The Alexandria Effect
May 18, 2001, 16:06 (23 Talkback[s])
(Other stories by Ryan T. Sammartino)
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By Ryan T. Sammartino
The Library of Alexandria was the ultimate repository of human
knowledge in the ancient world. It was the one central place to go
for knowledge on any subject, from mathematics to astronomy to
philosophy. Having such a central repository proved to be
beneficial for a very long time: if you needed to know anything,
Alexandria was the place to go. The huge store of knowledge also
served as a jumping off point for even more knowledge, and the
library snowballed in this way towards an ever increasing richness
and diversity of knowledge. Eratosthenes, Apollonius of Perga,
Archimedes, Euclid, and Ptolemy are among the scholars that graced
this Pierian place.
Unfortunately, having most of all human knowledge in one central
place turned out to be disastrous. In the fourth century CE, under
the Christian Patriarch Cyril, the library was looted and torched.
Seven centuries of human knowledge was lost in one fell swoop; much
of the knowledge contained in the volumes at the Library would not
be rediscovered for up to 1500 years later.
At the beginning of the 21st century CE, the beginnings of a new
Library began to take shape. The Internet fast became a massive
store of knowledge, personal musings, pornography, mundane business
dealings, and a host of other documents, the collective writings of
an millions of people. Off-line, people began writing books and
other information using binary file formats such as DOC and XLS,
controlled by one corporation, Microsoft.
Eventually electronic books did catch on; or rather, they were
forced to catch on. The hardware and software worked in concert to
prevent illegal copying and illegal reading: pay-per-read became as
ubiquitous as pay-per-view. On the software end of things the SDOC,
or Secure DOC, format, made by Microsoft, became the pen of choice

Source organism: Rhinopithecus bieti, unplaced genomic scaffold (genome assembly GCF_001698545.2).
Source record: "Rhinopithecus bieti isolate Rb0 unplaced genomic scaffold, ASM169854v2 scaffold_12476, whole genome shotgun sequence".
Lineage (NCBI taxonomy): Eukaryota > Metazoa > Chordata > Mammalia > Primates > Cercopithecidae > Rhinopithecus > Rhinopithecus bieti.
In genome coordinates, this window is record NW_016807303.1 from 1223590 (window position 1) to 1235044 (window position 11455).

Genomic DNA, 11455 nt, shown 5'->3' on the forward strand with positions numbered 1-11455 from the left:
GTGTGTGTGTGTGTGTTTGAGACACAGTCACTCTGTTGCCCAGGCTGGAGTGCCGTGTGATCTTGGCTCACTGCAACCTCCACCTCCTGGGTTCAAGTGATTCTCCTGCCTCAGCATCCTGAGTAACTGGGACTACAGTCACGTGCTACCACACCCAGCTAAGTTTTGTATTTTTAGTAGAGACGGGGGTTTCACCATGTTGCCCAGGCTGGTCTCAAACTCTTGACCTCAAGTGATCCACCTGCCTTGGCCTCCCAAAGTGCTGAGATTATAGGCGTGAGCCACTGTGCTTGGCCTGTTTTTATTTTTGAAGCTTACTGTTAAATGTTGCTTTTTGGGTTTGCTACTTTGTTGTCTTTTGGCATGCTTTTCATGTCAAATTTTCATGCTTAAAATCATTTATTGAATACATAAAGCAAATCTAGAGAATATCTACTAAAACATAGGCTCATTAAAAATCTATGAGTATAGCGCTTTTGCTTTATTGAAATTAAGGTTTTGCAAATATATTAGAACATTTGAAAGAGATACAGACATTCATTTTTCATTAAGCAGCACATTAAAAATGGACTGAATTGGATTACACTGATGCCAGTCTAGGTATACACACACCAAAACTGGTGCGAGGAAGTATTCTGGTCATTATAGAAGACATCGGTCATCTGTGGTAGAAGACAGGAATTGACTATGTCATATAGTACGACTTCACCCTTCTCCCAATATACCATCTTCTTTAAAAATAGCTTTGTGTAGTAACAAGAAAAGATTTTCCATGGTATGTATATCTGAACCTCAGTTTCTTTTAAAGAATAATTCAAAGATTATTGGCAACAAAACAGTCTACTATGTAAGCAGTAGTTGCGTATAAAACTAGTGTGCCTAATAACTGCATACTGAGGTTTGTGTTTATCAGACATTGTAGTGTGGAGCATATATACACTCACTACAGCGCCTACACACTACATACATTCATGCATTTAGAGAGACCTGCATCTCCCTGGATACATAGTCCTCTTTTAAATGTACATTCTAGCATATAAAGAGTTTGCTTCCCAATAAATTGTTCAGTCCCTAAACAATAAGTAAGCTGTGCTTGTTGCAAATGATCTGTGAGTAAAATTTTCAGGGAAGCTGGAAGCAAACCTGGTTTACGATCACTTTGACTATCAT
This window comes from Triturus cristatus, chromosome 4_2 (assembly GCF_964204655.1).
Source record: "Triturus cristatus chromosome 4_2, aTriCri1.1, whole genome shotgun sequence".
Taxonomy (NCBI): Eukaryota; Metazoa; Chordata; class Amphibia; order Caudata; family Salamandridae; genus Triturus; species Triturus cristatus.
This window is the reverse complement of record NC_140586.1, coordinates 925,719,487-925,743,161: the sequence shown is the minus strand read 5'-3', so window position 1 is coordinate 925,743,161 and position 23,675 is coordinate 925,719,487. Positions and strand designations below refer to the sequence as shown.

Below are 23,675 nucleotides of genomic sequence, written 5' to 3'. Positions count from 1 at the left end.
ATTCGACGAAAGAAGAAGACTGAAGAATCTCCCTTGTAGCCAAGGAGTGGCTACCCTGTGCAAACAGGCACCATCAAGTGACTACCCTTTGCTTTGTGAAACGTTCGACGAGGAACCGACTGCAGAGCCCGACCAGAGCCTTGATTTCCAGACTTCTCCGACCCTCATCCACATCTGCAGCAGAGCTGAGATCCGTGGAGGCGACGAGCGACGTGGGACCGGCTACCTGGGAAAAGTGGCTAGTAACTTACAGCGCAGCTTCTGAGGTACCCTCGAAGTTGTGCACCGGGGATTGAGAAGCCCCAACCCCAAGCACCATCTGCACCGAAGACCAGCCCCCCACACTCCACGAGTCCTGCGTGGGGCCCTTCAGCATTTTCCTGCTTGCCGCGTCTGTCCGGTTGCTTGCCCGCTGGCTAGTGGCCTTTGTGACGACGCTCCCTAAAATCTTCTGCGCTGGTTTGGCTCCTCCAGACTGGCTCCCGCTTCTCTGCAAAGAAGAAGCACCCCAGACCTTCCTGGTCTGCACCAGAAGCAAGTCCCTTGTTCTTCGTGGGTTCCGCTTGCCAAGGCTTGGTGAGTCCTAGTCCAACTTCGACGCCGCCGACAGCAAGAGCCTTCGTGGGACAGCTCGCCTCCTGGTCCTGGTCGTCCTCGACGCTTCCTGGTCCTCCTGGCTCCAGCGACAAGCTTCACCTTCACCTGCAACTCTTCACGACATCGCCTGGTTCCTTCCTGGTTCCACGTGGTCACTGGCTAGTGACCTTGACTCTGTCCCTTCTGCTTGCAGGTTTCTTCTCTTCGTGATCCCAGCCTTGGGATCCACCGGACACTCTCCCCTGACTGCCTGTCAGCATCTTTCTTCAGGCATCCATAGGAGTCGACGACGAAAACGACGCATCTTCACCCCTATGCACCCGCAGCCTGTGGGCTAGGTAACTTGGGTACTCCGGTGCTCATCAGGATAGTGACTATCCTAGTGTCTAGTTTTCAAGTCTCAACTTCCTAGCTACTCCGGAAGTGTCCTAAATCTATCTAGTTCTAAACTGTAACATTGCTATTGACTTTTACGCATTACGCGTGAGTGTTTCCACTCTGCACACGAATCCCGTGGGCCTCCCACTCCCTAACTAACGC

for authors and publishers. Secure DOC was encrypted, and only
approved e-books had the proper keys to unlock the encryption to
allow SDOCs to be read. These keys were tightly controlled and
regulated by Microsoft. Circumventing SDOCs encryption scheme was
made illegal by the Digital Millennium Copyright Act passed in the
late 20th century CE.
On-line, Internet content providers saw how lucrative SDOC had
become, and wanted a piece of the action. Microsoft came up with
SHTML, Secure HTML, that would allow for pay-per-read Internet
sites. Once again, the keys to SHTML were Microsoft's property, and
available only in Internet Explorer. Eventually SHTML was done away
with and everything was rolled into SDOC, which became the one and
only de facto way of exchanging electronic documents.
Publishers still faced problems with people reading paper books.
More than one person could read one copy of a paper book, and this
caused the publishers to lose money. Late in the 21st century CE, a
law was passed severely restricting the use of paper for documents.
It was sold to the public as an environmental concern: why cut down
trees when we can live in an electronic, paper-less world?
Music, too, was being distributed purely electronically in the
SMUSIC format. CDs, minidiscs, and other physical means of storing
music went the way of paper. SMUSIC could only be created by
microphones and other equipment with valid keys, and could only be
played on speakers and other equipment with valid keys.
Pay-per-listen rose up along with pay-per-read.
For a while having one document format, SDOC, and one music
format, SMUSIC, controlled by one corporation, Microsoft, worked
well for the world. Everyone had e-readers and e-writers, and they
all spoke the same language, and per-read fees could easily be
collected. Everyone had e-players and the professionals had
e-recorders, and they all spoke the same language, and per-listen
fees could easily be collected.
Eventually, however, like all empires of the past, Microsoft
ceased to be. The corporation exploded in a nebula of lawsuits,
intellectual property claims, and red tape. Suddenly, e-books could
not contact the Mother Ship to verify encryption keys. Speakers
stopped working and microphones refused to record without proper
approval from the Content Verification System, which no longer
existed. The knowledge necessary to circumvent the keys, long ago
driven underground by legislation, had been wiped out when the
corporations won the Piracy Wars of the late 22nd century CE. The
keys themselves were locked up in lawsuits and counter-lawsuits,
and were eventually lost.
The lessons of the fourth century CE were relearned late in the
24th. It took humanity another 1500 years to fully recover from The
Alexandria Effect, as it came to be known.
"History does not repeat itself," Mark Twain once said.
Copyright (C) 2001 Ryan T. Sammartino
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